Conservative mouthpieces like Hannity, Levin, Beck, not to mention the Supreme Leader himself, Rush Limbaugh (who’s been on vacation for this) are generally critical of Obama, so their reaction to his handling of the Iran situation doesn’t surprise me. What struck me about the above Hitchens quote, though, was that phrase “by definition.” Does anyone honestly believe that conservative talk radio would be showering the president with praise and glowing comparisons to Reagan’s Berlin Wall speech had Obama been more openly supportive of the would-be reformers in Iran? Would any of them even offer the president a grudging pat on the back in that case? I don’t think so.


I’m not saying that serious, considered, rational criticism of Barack Obama is impossible or inappropriate on this issue (Hitchens manages it very well elsewhere in his article); I’m saying that the criticisms of Obama’s careful handling of the Iran situation from right-wing water-boys like Hannity and Levin aren’t based on honest, rational consideration. No matter what Obama’s reaction had been, he’d be taking shit for it from this lot. It’s become a pillar of their ideology. They oppose him on principle. They oppose him by definition.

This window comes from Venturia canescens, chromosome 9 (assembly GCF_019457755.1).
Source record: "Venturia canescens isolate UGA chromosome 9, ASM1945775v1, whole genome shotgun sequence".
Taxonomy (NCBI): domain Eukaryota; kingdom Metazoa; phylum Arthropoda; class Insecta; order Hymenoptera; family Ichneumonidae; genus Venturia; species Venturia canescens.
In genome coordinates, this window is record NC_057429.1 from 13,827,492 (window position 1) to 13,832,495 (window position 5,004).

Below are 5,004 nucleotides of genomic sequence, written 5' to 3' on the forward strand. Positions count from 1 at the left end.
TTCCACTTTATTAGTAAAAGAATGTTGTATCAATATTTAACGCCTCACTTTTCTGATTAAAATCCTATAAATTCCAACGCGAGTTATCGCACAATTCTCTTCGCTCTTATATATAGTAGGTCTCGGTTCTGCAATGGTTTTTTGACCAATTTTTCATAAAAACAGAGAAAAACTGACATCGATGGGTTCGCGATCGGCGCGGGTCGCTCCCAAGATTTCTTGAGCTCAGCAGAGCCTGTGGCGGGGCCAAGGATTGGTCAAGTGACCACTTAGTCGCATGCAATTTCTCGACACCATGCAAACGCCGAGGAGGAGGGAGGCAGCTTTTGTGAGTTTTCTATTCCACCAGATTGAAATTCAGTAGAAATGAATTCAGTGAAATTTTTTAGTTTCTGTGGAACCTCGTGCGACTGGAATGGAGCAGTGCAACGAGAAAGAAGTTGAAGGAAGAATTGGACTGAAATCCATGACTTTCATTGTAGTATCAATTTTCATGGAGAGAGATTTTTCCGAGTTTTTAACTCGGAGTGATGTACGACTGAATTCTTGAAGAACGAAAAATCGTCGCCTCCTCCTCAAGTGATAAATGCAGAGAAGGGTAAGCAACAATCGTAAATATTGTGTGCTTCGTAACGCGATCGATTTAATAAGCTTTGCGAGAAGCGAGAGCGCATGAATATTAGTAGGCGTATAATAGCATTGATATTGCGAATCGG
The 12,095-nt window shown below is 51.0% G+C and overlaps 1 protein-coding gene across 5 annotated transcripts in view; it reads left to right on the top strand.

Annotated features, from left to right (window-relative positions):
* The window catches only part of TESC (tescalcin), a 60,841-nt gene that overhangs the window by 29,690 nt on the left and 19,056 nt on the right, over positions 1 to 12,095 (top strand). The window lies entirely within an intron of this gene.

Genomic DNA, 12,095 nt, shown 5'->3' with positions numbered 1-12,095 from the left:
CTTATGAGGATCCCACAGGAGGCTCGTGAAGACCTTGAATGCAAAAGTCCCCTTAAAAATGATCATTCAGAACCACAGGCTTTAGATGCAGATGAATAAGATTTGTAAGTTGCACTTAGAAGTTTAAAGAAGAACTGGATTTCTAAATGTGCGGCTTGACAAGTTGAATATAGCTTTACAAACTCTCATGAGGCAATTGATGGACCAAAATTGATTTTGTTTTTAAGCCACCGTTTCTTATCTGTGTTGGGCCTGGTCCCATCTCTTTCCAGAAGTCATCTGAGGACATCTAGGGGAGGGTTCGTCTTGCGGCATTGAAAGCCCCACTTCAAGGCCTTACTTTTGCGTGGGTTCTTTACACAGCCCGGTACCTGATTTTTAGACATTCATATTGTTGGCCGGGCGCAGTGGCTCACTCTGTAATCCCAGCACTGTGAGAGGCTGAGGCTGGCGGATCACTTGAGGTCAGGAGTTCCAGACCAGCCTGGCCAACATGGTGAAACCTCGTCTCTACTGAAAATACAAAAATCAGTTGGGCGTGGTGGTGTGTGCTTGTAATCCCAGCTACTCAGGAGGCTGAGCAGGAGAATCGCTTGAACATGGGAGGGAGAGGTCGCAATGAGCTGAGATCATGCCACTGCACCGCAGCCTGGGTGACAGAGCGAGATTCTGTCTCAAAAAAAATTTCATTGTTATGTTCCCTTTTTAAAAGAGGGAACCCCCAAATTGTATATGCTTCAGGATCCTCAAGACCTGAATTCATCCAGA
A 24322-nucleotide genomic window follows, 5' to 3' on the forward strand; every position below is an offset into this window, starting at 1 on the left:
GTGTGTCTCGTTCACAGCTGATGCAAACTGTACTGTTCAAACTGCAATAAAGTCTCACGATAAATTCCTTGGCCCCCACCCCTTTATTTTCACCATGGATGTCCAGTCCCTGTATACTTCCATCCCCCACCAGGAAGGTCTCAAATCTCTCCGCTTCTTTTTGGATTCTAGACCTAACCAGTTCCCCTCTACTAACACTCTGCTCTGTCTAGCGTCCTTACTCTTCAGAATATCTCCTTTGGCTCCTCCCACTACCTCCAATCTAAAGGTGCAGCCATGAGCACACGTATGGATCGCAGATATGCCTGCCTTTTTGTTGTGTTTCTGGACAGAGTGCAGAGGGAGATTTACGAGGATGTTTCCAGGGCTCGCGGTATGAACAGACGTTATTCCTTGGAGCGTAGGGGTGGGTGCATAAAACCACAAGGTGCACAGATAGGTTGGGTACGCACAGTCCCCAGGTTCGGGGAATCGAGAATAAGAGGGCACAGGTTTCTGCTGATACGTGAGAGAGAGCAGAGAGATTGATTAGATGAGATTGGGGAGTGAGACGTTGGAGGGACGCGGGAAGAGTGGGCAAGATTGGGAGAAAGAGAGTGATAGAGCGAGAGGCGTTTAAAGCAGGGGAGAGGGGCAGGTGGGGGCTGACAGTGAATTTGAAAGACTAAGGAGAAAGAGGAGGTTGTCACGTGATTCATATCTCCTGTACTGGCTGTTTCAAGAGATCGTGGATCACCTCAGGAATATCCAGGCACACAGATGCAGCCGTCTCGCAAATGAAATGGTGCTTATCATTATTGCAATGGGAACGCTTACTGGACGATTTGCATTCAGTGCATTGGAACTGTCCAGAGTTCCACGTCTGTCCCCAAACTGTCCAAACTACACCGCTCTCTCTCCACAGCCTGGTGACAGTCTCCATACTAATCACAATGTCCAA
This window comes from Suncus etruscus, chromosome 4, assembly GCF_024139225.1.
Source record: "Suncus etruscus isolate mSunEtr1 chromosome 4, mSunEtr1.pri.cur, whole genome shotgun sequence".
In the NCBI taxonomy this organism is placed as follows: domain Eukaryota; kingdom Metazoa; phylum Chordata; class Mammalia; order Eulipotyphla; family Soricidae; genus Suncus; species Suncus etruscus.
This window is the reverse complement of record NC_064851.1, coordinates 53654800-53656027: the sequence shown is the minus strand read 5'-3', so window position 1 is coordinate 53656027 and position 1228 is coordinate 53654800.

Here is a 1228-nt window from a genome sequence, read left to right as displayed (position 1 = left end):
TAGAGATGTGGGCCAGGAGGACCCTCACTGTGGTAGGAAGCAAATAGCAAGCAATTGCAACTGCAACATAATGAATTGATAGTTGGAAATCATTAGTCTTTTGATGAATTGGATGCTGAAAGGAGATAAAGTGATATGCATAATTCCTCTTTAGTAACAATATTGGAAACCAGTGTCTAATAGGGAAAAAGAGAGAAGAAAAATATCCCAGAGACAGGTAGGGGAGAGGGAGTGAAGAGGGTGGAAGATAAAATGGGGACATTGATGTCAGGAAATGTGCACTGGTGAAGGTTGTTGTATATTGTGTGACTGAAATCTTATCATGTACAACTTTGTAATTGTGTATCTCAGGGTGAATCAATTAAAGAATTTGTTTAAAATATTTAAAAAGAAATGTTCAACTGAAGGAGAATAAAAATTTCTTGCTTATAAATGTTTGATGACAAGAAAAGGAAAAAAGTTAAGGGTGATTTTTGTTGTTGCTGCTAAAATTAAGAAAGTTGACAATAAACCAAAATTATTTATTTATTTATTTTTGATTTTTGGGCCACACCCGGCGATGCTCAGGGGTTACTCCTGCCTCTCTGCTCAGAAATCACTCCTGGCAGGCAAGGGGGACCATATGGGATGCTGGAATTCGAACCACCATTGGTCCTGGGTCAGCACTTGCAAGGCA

Hannity likes to describe the liberal-leaning media and the president himself as suffering from “Bush derangement syndrome,” reflexively blaming our current economic and international troubles on the inept presidency of George W. Bush. But aren’t he and his colleagues in the field of conservative punditry just as infected by Obama derangement syndrome? From their wild overreaction to Obama’s measured attitude toward Iran, I’d say their affliction is a lot more serious.

Wednesday, June 24th, 2009 | 12:44 pm (UTC)
Funny. I read the Hitchens article yesterday, and I immediately wondered what good ole' Steve would think about it. I thought I'ld take a quick peak at your blog this morning, and low and behold....your newest post was right on it.